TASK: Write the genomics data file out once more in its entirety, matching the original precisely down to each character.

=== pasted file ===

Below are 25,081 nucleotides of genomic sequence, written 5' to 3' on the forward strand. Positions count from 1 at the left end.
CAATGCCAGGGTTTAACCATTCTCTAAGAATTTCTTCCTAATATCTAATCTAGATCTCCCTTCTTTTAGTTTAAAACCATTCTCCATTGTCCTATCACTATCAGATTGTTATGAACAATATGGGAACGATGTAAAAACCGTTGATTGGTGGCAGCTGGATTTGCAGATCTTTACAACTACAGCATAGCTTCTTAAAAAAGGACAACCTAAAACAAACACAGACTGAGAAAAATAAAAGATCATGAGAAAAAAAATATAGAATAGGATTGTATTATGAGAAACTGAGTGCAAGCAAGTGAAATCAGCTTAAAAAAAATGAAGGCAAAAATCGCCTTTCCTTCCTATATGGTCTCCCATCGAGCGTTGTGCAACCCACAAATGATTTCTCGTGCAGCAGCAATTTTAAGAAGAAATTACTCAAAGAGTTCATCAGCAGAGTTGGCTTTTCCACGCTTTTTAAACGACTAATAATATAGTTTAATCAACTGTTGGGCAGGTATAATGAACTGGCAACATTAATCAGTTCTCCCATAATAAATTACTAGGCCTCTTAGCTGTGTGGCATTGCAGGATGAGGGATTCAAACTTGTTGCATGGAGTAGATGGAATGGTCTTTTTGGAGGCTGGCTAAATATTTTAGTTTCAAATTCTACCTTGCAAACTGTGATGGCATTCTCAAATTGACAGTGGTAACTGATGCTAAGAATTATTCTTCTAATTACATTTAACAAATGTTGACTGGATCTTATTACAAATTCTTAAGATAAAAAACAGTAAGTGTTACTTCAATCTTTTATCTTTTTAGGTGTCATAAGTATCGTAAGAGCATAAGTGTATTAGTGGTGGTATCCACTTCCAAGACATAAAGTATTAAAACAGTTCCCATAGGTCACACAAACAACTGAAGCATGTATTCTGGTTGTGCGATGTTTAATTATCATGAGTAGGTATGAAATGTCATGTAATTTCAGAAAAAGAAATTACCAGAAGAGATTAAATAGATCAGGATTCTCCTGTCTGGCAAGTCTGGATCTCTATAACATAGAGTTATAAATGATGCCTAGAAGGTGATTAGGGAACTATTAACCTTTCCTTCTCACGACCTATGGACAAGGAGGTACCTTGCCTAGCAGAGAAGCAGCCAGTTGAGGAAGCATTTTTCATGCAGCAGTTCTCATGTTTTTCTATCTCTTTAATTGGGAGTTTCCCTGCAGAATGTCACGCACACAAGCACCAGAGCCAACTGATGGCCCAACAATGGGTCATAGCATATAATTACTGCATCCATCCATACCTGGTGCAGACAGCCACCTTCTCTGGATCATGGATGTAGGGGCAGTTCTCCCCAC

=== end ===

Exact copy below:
Below are 25,081 nucleotides of genomic sequence, written 5' to 3' on the forward strand. Positions count from 1 at the left end.
CAATGCCAGGGTTTAACCATTCTCTAAGAATTTCTTCCTAATATCTAATCTAGATCTCCCTTCTTTTAGTTTAAAACCATTCTCCATTGTCCTATCACTATCAGATTGTTATGAACAATATGGGAACGATGTAAAAACCGTTGATTGGTGGCAGCTGGATTTGCAGATCTTTACAACTACAGCATAGCTTCTTAAAAAAGGACAACCTAAAACAAACACAGACTGAGAAAAATAAAAGATCATGAGAAAAAAAATATAGAATAGGATTGTATTATGAGAAACTGAGTGCAAGCAAGTGAAATCAGCTTAAAAAAAATGAAGGCAAAAATCGCCTTTCCTTCCTATATGGTCTCCCATCGAGCGTTGTGCAACCCACAAATGATTTCTCGTGCAGCAGCAATTTTAAGAAGAAATTACTCAAAGAGTTCATCAGCAGAGTTGGCTTTTCCACGCTTTTTAAACGACTAATAATATAGTTTAATCAACTGTTGGGCAGGTATAATGAACTGGCAACATTAATCAGTTCTCCCATAATAAATTACTAGGCCTCTTAGCTGTGTGGCATTGCAGGATGAGGGATTCAAACTTGTTGCATGGAGTAGATGGAATGGTCTTTTTGGAGGCTGGCTAAATATTTTAGTTTCAAATTCTACCTTGCAAACTGTGATGGCATTCTCAAATTGACAGTGGTAACTGATGCTAAGAATTATTCTTCTAATTACATTTAACAAATGTTGACTGGATCTTATTACAAATTCTTAAGATAAAAAACAGTAAGTGTTACTTCAATCTTTTATCTTTTTAGGTGTCATAAGTATCGTAAGAGCATAAGTGTATTAGTGGTGGTATCCACTTCCAAGACATAAAGTATTAAAACAGTTCCCATAGGTCACACAAACAACTGAAGCATGTATTCTGGTTGTGCGATGTTTAATTATCATGAGTAGGTATGAAATGTCATGTAATTTCAGAAAAAGAAATTACCAGAAGAGATTAAATAGATCAGGATTCTCCTGTCTGGCAAGTCTGGATCTCTATAACATAGAGTTATAAATGATGCCTAGAAGGTGATTAGGGAACTATTAACCTTTCCTTCTCACGACCTATGGACAAGGAGGTACCTTGCCTAGCAGAGAAGCAGCCAGTTGAGGAAGCATTTTTCATGCAGCAGTTCTCATGTTTTTCTATCTCTTTAATTGGGAGTTTCCCTGCAGAATGTCACGCACACAAGCACCAGAGCCAACTGATGGCCCAACAATGGGTCATAGCATATAATTACTGCATCCATCCATACCTGGTGCAGACAGCCACCTTCTCTGGATCATGGATGTAGGGGCAGTTCTCCCCAC